Election of 1860

Election of 1860

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The Democratic Party was in disarray in 1860 when they convened in Charleston, South Carolina to choose their presidential candidate. Southern elements insisted that the nominating convention make a strong statement supporting slavery in the territories. Western elements, however, opposed that stance and argued for an endorsement of Popular Sovereignty. The latter position prevailed and the Southern delegates walked out.The Northern Democrats later met in Baltimore, Maryland, and nominated Stephen A. Douglas. Following the violence in "Bleeding Kansas," Douglas had lost much support within the party; however, he had reclaimed his prominence by denouncing Buchanan and the Lecompton constitution in 1858.The Southern Democrats reconvened in Richmond, Virginia and nominated John C. A moderate position was sought by the Constitutional Union Party, which nominated John Bell. The party, composed mostly of former Whigs, enjoyed some strength in the Border States, but lacked any semblance of vigor and was dubbed the "Old Gentlemen's Party."William H. Seward confidently anticipated the nomination from the Republican Party in 1860. Included in the platform were calls for a moderately higher tariff, federally sponsored internal improvements, a homestead bill and federal assistance for a transcontinental railroad to be built over the central route. On slavery, the Republicans proclaimed that each state could decide the issue within its own borders and that no one (Congress or the territorial legislatures) could legalize slavery in the territories.Abraham Lincoln was a respected state politician in Illinois. They lined up votes with promises of patronage and jammed the convention with Lincoln supporters.During the campaign, Lincoln ventured into the South where he preached the value of the Union. In almost the same breath he also warned against secession and pledged that he would, if necessary, act with the conviction of Andrew Jackson in the Nullification Crisis almost 30 years earlier.Lincoln's strength was confined to the populous Northern states, but he won a decisive victory in the Electoral College. Douglas garnered an impressive popular vote, but barely made a showing in the electoral tally.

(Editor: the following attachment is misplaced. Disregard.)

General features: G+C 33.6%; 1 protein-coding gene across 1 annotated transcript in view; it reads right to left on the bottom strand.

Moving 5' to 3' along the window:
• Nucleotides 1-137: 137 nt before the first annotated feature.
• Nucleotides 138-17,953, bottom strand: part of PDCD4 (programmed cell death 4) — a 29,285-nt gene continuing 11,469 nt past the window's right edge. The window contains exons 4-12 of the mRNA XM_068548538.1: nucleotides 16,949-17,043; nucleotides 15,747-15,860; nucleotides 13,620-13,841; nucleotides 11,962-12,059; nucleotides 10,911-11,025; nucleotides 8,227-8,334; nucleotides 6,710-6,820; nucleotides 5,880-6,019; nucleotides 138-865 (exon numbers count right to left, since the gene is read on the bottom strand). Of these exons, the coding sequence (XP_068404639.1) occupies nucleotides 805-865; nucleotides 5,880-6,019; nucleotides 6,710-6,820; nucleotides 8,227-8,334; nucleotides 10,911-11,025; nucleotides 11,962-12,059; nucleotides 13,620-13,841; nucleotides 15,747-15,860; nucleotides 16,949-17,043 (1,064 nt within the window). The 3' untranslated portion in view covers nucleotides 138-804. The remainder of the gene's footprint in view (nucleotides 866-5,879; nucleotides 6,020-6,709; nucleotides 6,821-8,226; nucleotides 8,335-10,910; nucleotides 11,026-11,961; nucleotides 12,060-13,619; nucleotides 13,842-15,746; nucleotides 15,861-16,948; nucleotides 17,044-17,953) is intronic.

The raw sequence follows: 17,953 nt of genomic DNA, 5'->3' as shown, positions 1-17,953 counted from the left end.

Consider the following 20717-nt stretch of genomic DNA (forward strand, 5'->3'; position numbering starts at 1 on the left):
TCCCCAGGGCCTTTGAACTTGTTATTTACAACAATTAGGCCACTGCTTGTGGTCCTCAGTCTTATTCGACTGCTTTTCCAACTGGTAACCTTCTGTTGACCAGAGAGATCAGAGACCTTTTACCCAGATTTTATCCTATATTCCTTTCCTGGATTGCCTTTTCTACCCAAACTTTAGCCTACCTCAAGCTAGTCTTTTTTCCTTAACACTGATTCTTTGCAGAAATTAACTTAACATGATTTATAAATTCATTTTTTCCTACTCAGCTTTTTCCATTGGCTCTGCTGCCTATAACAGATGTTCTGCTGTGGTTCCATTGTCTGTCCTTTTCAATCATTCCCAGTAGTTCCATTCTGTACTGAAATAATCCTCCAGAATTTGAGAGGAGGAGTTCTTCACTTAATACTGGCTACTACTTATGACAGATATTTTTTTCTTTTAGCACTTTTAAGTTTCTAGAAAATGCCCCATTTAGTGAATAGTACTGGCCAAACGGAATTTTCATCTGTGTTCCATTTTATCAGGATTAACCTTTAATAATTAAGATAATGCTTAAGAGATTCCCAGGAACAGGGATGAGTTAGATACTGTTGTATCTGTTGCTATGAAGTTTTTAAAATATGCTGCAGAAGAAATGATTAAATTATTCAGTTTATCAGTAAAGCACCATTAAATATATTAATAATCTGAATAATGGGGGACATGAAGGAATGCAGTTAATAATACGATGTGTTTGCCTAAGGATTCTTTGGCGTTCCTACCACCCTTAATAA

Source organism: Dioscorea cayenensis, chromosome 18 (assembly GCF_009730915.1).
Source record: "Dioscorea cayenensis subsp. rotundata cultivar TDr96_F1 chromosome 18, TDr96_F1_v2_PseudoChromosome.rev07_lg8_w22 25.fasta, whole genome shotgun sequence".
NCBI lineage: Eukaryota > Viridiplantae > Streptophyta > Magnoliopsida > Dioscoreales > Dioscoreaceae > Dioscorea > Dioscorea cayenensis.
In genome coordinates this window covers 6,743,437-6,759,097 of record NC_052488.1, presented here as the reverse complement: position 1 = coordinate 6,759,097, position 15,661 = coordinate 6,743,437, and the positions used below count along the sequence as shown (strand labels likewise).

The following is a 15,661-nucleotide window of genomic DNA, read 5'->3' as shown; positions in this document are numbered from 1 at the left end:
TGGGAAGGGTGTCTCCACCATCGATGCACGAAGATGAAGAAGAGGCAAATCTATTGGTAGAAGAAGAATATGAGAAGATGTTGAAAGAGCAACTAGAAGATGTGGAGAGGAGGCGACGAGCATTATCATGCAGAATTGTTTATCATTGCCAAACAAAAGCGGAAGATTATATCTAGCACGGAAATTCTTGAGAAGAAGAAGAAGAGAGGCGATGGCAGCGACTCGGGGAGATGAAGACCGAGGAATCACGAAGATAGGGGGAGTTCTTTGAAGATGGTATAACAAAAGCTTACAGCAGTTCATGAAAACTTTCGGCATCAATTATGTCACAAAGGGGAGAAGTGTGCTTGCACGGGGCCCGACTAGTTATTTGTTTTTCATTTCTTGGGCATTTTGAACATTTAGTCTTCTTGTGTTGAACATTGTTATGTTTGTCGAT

Election of 1860


Electoral Vote


Abraham Lincoln (Illinois)
Hannibal Hamlin (Maine)




Stephen A. Douglas (Illinois)
Herschel V. Johnson (Ga.)




John C. Breckinridge (Ky.)
Joseph Lane (Oregon)

Southern (Independent) Democrat



John Bell (Tennessee)
Edward Everett (Mass.)

Constitutional Union



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